Pierre Augereau

Pierre Augereau
Charles-Pierre-François Augereau
Charles Pierre Francois Augereau.jpg
Born 21 October 1757(1757-10-21)
Paris, France
Died 12 June 1816(1816-06-12) (aged 58)
La Houssaye, France
Buried at Père Lachaise Cemetery
Allegiance  France
Kingdom of Prussia Kingdom of Prussia
Flag of the Kingdom of Naples.svg Kingdom of Naples
Flag Portugal (1707).svg Kingdom of Portugal
Years of service 1764-1815
Rank Général de division
Battles/wars French Revolutionary Wars,
Napoleonic Wars
Awards Marshal of France,
Grand Officer of the Legion of Honour,
Grand Cross of the Order of Charles III of Spain,
title of Duke of Castiglione,
Peer of France,
Knight of the Order of Saint Louis

Charles Pierre François Augereau, 1st Duc de Castiglione (21 October 1757 – 12 June 1816) was a soldier and general and Marshal of France. After serving in the French Revolutionary Wars he earned rapid promotion while fighting against Spain and soon found himself a division commander under Napoleon Bonaparte in Italy. He fought in all of Bonaparte's battles of 1796 with great distinction. During the Napoleonic Wars, Emperor Napoleon entrusted him with important commands. His life ended under a cloud because of his poor timing in switching sides between Napoleon and King Louis XVIII of France.



Early years

Pierre Augereau was born in Faubourg Saint-Marceau, Paris, as the son of a Parisian fruit seller (in some accounts, a servant). He enlisted in the army at the age of seventeen in the Clare Infantry Regiment, but was soon discharged. Later he joined the dragoons. He became a noted swordsman and duellist, but he had to flee France after killing an officer in a quarrel. For the next 13 years he drifted across Europe. He claimed to have served in the Russian army against the Ottoman Empire, afterwards deserting. He enlisted in the infantry regiment of Prince Henry of Prussia and said he served in the Prussian Foot Guards as well. He deserted by masterminding a mass escape and reached the border of Saxony where he taught fencing.[1]

In 1781, King Louis XVI of France proclaimed an amnesty for deserters, so Augereau returned to his native land. He joined the cavalry in 1784, and after serving in the carabiniers he was sent to the Kingdom of Naples as part of a military mission. While in Naples, he eloped with Gabrielle Grach and the two lovers traveled to Portugal where they spent the years 1788–1791. After the French Revolution broke out, the Portuguese jailed Augereau as a dangerous foreigner. Somehow Gabrielle persuaded the authorities to release her husband and the couple returned to France. In September 1792, Augereau joined a volunteer cavalry unit, the German Legion.But this is without proof as Augereau claims that the papers were taken away from him during the Portugese Inquisition.[2]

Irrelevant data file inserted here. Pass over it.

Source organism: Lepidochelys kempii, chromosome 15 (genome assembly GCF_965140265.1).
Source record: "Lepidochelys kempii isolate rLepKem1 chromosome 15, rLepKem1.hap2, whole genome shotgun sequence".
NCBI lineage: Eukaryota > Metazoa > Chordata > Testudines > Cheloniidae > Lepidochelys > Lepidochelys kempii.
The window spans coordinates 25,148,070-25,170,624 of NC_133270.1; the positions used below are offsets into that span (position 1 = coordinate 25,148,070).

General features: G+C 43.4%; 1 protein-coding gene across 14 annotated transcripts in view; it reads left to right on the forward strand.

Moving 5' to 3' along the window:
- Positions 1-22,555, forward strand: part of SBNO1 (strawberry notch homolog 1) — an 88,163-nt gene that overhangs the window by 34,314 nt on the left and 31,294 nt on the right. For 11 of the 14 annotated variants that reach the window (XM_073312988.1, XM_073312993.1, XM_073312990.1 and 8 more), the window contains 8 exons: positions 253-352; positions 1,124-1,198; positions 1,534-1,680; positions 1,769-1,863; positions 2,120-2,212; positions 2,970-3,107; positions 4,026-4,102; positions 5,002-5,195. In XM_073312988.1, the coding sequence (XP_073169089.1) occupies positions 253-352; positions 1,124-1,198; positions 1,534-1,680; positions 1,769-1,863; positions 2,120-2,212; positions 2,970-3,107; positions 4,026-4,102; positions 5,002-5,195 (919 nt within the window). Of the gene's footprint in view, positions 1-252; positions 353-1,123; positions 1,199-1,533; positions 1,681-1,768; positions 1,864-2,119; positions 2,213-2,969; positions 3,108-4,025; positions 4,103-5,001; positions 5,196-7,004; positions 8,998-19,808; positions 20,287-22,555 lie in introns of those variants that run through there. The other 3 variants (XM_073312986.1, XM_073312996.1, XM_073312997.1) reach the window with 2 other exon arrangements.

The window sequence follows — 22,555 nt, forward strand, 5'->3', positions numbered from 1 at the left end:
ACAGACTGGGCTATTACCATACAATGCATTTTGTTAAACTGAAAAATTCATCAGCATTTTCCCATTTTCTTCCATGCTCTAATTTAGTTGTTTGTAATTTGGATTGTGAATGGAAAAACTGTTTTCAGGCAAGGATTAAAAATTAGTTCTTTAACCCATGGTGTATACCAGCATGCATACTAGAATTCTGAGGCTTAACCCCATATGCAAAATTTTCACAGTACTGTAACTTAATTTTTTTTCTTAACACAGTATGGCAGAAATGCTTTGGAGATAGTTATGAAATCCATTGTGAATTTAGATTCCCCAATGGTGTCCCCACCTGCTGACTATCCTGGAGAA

French Revolutionary Wars

Augereau's unit was sent to put down the Revolt in the Vendée in April 1793. The German Legion proved useless in battle because many of the soldiers switched sides, and the officers, including Augereau and François Marceau found themselves in prison. Released, he served briefly in the 11th Hussars before serving as wagonmaster and as aide de camp to General Jean Antoine Rossignol. He was assigned to train recruits for General Jean Antoine Marbot at Toulouse. Marbot liked his work and the Marbot family became Augereau's close friends.[3]

It is not clear when, or if, Augereau received promotion to general of brigade, but he transferred to the Army of the Eastern Pyrenees, and was promoted to general of division on 23 December 1793.[4] When Jacques François Dugommier became commander in January 1794, the army was thoroughly reorganized. Augereau became a division commander and played a significant role at the Battle of Boulou from 29 April to 1 May, where his feint attacks lured Luis Firmin de la Union's Spanish army into a false position. After the victory at Boulou, the army advanced a short distance into Spain, with Augereau holding the right wing. At the Battle of San-Lorenzo de la Muga on 13 August, he skilfully repelled the assaults of 20,000 Spaniards with his 10,000 French troops.[5] On 17 November, Dugommier launched a major offensive against the Spanish at the Battle of the Black Mountain. On the first day, Augereau's attack crushed the Spanish left flank while other French attacks proved unsuccessful. Dugommier was killed on the second day, but after a day's pause, the advance resumed and the Spanish were routed.

After the Peace of Basel ended the War of the Pyrenees in July 1795, Augereau and his division transferred to the Army of Italy. On 23 November 1795, Augereau fought at the Battle of Loano against the Austrian Habsburgs and Piedmontese. During the fighting, his troops attacked on the right near the coast, while André Masséna's division pierced the Allied center. The following April, his close association with Napoleon Bonaparte began when Bonaparte took command of the army and launched the Montenotte Campaign.[6] Augereau fought the Battle of Millesimo on 13 April 1796, and accepted the surrender of the castle of Cosseria the next morning. He led his troops at the Battle of Ceva on the 16th. He served in the Lodi campaign in early May and fought at the Battle of Borghetto on 30 May.